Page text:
Sunday, May 25, 2014

Hatchet Job

If you've kept up at all in recent days on writing blogs, then you've probably caught wind of a spat between two of the industry's giants, Amazon and HachetteSeveral articles help break down the argument, but it boils down to a major disagreement over splitting the revenue that technological change has brought on, namely e-books.

Writers in the indie market like to set our prices in accordance with what we think the market will support.  Most of us are also low-ball operations with very little overhead or expense.  We understand that it costs next to nothing to create an e-book, which is one of the appeals.  We also understand that although people may be willing to shell out $15-$25 for a hardback novel, few are willing to do so for a download.  It's the perception of value and what the consumer thinks it gets for that price, and something you read on the screen doesn't compare to that which you can hold in your hand.  That's not to say that our stories aren't appreciated in e-book form, but rather that people want something tangible if they're going to fork over major cash.  The public knows that there are no printing presses or glossy covers in an e-book to justify exorbitant expense.

Traditional publishers, on the other hand, continue to believe they can charge for e-books what they charge for hardcovers.  While some get that traditional publishers are still paying for editors, in-house lawyers, physical publishing facilities, etc, almost no one cares.  The value just isn't there to fork over $15 for a download when so many others are available.

For that reason, Amazon chooses to discount the e-books that it gets the contract to distribute.  Such things push books, but they also hold down Amazon's profit margins since the publishers still insist on a relatively high percentage of revenue from the e-books.  After lots of hurt feelings on both sides, Amazon has had enough, so they've decided to cut off one of the Big 6 - Hachette.  What Amazon is doing will delay or even cut off the writers of Hachette from using Amazon as a distribution medium.  Given that Amazon is one of the largest book distributors on the planet, their curtailing of Hachette novels puts a serious crimp in the revenue that company and its writers take in.

I'm not gong to sit here and pretend that either side is altruistic here.  In the end, it boils down to money.  That's why both companies exist - to make money.  No, it's not to make sure you get your favorite author as soon as his or her next work hits shelves, or to distribute literary masterpieces so writers can pay the light bill with their earnings - it's to make a profit for the company.

Most traditional writers are coming down on the side of Hachette and complaining that Amazon is choking the market.  I get that.  However, where they lose me is in the groveling way they are sucking up to their publishers to do so, as if Hachette is interested only in getting books to market so they can entertain the masses.  Sorry, but Hachette shares some blame here by not recognizing the changing market conditions that e-books have created.  Hachette appears to not even be considering reducing its e-book prices, which is a reason why traditional sales have gone down while indie sales have skyrocketed.  I do find a certain amusement in the fact that folks like Hachette are contributing to their own demise by stubbornly refusing to get that pricing has to change if they want to maintain market share.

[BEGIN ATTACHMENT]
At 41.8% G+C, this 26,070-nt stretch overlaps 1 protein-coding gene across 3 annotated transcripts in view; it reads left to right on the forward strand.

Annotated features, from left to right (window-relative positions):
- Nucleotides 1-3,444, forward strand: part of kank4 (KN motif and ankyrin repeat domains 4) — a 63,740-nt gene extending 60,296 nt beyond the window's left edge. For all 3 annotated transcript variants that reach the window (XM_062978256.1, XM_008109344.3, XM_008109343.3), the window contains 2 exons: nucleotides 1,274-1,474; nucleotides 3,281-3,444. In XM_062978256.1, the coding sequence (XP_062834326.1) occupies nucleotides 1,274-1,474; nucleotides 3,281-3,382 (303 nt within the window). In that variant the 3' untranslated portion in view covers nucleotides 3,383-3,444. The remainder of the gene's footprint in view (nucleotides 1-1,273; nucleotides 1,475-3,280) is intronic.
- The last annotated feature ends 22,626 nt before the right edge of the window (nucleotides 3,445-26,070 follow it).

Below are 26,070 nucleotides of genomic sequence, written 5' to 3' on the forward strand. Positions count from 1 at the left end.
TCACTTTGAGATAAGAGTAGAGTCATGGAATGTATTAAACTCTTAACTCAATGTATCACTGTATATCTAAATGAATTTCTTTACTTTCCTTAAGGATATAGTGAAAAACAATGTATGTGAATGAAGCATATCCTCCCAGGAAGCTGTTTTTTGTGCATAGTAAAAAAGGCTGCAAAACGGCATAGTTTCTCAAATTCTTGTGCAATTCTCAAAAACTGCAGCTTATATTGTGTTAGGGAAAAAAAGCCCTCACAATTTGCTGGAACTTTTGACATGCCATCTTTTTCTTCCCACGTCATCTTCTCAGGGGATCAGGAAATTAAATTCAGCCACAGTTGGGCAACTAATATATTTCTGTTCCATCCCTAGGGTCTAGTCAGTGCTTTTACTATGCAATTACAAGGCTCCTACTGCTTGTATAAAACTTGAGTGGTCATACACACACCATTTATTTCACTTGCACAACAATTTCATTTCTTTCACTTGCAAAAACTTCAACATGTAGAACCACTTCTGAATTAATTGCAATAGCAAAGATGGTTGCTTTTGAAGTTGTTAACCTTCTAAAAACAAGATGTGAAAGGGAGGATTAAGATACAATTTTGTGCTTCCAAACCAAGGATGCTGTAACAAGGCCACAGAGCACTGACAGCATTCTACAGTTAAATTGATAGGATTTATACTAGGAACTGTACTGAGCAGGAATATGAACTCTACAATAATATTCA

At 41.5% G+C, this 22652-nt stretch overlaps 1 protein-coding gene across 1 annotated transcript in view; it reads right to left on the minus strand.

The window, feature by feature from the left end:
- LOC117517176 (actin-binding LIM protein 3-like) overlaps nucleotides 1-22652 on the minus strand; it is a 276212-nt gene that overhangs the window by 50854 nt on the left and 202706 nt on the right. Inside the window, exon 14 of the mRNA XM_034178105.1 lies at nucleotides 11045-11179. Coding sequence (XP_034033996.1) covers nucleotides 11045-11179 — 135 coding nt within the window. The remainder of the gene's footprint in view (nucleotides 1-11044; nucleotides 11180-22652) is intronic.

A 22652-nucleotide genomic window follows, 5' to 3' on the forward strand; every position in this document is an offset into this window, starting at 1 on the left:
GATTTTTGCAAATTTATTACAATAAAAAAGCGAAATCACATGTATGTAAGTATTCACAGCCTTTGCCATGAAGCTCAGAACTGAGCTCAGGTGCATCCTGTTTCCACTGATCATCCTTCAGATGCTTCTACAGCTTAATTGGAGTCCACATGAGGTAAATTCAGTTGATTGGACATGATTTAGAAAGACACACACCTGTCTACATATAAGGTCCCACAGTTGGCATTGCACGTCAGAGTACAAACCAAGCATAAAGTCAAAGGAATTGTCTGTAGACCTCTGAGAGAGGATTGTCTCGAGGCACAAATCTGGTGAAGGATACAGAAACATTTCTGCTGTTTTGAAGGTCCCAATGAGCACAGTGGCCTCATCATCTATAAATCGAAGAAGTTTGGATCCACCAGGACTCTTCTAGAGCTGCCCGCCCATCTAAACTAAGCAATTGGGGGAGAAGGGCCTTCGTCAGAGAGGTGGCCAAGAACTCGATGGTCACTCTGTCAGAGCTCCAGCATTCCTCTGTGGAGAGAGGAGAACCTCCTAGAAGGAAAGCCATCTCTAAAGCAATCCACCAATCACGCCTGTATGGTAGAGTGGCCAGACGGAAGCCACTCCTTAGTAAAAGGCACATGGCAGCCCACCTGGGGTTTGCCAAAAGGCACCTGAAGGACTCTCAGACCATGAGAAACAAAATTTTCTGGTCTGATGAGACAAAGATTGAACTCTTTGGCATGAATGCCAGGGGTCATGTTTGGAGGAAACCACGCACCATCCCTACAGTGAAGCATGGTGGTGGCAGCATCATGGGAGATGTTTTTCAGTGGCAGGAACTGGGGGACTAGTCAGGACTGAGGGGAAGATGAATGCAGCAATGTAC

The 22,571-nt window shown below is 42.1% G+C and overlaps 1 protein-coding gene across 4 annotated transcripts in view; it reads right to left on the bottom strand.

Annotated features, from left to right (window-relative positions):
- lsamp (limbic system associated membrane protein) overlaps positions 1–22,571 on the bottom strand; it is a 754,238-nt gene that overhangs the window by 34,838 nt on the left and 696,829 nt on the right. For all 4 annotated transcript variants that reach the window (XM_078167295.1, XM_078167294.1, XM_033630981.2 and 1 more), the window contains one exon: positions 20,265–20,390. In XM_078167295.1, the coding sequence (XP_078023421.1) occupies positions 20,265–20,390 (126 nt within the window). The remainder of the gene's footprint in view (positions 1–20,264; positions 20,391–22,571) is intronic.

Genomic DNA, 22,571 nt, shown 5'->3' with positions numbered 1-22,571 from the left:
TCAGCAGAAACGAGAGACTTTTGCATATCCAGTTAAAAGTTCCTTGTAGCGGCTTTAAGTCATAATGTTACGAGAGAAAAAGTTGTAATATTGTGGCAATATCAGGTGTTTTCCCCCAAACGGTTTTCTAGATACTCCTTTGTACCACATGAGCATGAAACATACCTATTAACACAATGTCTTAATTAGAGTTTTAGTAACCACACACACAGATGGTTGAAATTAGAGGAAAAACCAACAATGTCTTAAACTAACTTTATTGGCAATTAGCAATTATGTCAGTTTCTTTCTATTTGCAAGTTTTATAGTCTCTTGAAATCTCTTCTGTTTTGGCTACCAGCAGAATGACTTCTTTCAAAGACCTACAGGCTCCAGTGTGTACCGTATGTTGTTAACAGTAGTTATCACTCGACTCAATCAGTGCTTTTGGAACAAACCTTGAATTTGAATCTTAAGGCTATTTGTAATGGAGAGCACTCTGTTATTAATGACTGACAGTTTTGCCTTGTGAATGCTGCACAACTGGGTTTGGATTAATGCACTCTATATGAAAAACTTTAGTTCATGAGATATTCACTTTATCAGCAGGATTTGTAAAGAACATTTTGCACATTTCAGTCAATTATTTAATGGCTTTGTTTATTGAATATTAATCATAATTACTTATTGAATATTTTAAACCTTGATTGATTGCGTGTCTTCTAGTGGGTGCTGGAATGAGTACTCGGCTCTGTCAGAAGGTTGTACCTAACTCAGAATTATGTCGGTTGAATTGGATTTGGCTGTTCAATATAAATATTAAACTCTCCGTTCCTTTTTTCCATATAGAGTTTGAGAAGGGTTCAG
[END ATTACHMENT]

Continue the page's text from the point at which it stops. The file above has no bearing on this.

Further, I believe that Hachette's writers are being kind of narrow minded here.  If people want the latest from Nicholas Sparks or JK Rowling, there are outlets besides Amazon.  This could give rise to new distribution channels, or publishers could find a way to distribute it themselves.  However, they won't lower prices at their organic sites the way Amazon does, which, coincidentally, is exactly why they can move so much volume through that distributor.

Amazon isn't a paragon of virtue here either.  They're the big kid on the block, and after the way traditional publishers and Apple tried to fix e-book prices, Amazon isn't feeling generous enough to back down since they think they now have the upper hand to force change in things like revenue sharing.  They know they can make publishers change, or those publishers will have to find new distribution channels(something not easy to do).  So they're flexing some muscle, and a few people don't like it.

(On a side note, I find the irony especially delicious about how folks like James Patterson and others are crying that Amazon is killing independent bookstores after embracing Barnes & Noble and Borders...which were the giant bookstores that initially killed off small independent bookstores.  There was even a movie about that - maybe you've heard of it.)

My guess is that some accommodation will be reached, with Amazon getting most of what it wants.  I grant that I could be wrong, but I can't see Hachette giving up its main distribution channel to its customers.  Yes, they'll bitch and scream for a while, but I think they'll have little impact in the end.  Ironic that Hachette is screaming about a thing - discounting e-books - that could, in fact, save it from indie.  However, I don't think they'll recognize their contribution to their own downfall until after they've gone past the point of no return.

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